The 2008 Knitter's Review Retreat
November 21-23, 2008
A rolling retreat gathers no moss. At least that's how the saying could go, as our seventh annual Knitter's Review Retreat moved yet again—this time just up the road to Williamstown, Massachusetts. The good news is that we've found a home at the Williams Inn and will return there November 20-22, 2009.
We added a third workshop to our Saturday morning line-up and two new vendors for the marketplace, we had a record-breaking 98 people join us, we collected 111 beautiful knitted caps for chemo patients, we indulged in a full Thanksgiving feast, and we enjoyed our first dusting of snow. Could the weekend have been any better?
Skacel also sent along a final sample of their much-anticipated new Addi Turbo Click interchangeable needle sets, which I'll talk about in more detail next week. But I can tell you that competition for the Clicks was fierce.
Once everybody arrived and we'd had our dinner, we migrated to our private meeting room, pulled out our knitting, and started swapping stories. For many people this was a reunion weekend to get caught up with old friends.
Oh, and the dress code for Thursday night? Bunny-slipper casual.
Friday Morning: Lace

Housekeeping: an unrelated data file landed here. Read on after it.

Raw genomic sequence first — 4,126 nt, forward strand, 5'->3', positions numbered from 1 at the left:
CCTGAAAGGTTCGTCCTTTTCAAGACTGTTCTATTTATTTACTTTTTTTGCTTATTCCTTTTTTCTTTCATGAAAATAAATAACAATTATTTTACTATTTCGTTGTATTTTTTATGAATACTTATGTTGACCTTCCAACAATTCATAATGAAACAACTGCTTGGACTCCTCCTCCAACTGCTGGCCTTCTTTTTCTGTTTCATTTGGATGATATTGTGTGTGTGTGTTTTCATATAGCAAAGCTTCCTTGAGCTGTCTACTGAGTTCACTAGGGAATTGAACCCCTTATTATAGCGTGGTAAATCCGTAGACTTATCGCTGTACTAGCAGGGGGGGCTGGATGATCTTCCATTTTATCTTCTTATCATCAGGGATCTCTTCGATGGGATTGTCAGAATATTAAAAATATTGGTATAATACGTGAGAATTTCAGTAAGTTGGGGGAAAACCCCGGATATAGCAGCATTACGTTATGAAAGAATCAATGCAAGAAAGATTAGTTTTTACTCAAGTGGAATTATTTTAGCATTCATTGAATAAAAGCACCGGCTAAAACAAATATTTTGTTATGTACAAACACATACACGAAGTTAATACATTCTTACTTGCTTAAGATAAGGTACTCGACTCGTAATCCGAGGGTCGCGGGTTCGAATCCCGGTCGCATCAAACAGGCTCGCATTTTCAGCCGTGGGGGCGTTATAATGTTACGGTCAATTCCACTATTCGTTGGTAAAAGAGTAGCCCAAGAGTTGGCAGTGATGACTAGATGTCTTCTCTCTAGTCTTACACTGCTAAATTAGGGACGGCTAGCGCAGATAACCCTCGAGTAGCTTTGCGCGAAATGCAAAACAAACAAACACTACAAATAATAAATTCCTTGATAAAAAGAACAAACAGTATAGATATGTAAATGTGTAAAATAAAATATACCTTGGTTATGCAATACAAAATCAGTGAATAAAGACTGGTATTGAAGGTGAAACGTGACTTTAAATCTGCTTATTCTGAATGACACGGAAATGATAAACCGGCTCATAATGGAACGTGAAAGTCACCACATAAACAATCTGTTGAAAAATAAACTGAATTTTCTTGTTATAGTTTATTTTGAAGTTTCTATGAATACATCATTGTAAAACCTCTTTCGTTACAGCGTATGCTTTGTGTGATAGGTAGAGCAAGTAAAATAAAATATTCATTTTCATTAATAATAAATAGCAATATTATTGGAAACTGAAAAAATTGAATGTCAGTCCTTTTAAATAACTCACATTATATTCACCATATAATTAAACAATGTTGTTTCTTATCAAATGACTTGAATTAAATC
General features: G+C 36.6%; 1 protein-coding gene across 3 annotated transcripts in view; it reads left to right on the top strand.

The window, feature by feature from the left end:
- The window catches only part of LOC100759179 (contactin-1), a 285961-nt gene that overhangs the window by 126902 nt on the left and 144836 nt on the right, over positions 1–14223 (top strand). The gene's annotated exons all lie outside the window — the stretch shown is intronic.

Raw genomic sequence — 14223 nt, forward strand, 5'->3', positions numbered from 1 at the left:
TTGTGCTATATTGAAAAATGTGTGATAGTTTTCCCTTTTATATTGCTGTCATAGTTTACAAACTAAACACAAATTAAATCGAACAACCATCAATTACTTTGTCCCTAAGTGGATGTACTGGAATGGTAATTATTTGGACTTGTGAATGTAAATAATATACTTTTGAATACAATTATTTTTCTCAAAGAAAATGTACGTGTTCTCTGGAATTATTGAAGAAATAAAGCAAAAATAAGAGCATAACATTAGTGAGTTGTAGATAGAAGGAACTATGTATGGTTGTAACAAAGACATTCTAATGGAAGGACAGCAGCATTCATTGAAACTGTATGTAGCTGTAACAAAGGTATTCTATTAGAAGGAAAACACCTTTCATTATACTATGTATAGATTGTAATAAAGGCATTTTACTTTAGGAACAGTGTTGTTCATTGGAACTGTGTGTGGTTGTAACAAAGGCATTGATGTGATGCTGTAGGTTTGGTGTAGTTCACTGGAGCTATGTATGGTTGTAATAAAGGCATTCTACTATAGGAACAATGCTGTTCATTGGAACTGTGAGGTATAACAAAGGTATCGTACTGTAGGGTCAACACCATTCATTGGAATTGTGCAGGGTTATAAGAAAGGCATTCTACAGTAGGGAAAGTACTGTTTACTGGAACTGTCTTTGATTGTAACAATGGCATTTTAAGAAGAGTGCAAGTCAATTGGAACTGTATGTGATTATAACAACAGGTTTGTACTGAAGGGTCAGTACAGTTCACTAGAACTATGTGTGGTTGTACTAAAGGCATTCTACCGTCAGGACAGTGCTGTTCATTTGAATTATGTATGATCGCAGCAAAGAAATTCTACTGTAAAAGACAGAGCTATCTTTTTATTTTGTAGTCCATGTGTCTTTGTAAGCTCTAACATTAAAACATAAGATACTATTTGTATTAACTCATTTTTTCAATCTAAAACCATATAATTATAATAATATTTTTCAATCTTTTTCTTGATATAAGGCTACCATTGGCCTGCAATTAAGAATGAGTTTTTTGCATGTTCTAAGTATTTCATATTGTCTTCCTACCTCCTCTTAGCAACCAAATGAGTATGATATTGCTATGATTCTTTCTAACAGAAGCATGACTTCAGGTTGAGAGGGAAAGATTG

Show and Tell
Friday night kicks off with introductions and show and tell. This year I asked everybody to focus on one question: What's your knitting philosophy? Over the next two hours we managed to hear the stories and see projects that reflected the philosophies of 98 people. Some of the nuggets were just too fun not to write down.
"Things aren't always perfect," said one woman, holding up a blanket her husband felted by mistake. "But you just go with it."
Adrienne Martini showed us the Alice Starmore sweater that inspired her forthcoming book Sweater Quest. "Right now," she added, "it may be just a very complicated pillowcase."
Another woman confessed, "I knit so I don't kill people." (The scary part was how many of us nodded our heads in agreement.)
"I knit to make memories," said another attendee, rendering us speechless as she modestly detailed the 100 yarmulkes she knits for each grandson's Bar Mitzvah.
"This probably isn't the best example of what I knit, because it's done," said another woman, and again we nodded our heads.
Speaking of completion issues, one woman showed us a stunning shawl that she finished several years ago but still hadn't blocked. Offers to help came pouring in, as well as an exclamation from across the room, "You'll never finish it! Send it to me!"
The heckling continued when another attendee told of how she likes to buy local yarns when possible, and that she found one source that even includes pictures of the sheep whose fibers were used for each skein. "Who ate the sheep?" came the cry, again, from across the room.
Other quotables: "Knitting is all about finding a different way to solve problems." "Who says lace has to be in fine yarn? I say you can do it in chunky, you can do it in bulky, it doesn't matter!" "I'm so brand new that the only thing I've mastered is ripping out." "Never have a lifecycle event without a knitting component." And my favorite, "Knitting is disaster in slow motion." Who knew one simple question could elicit such insight?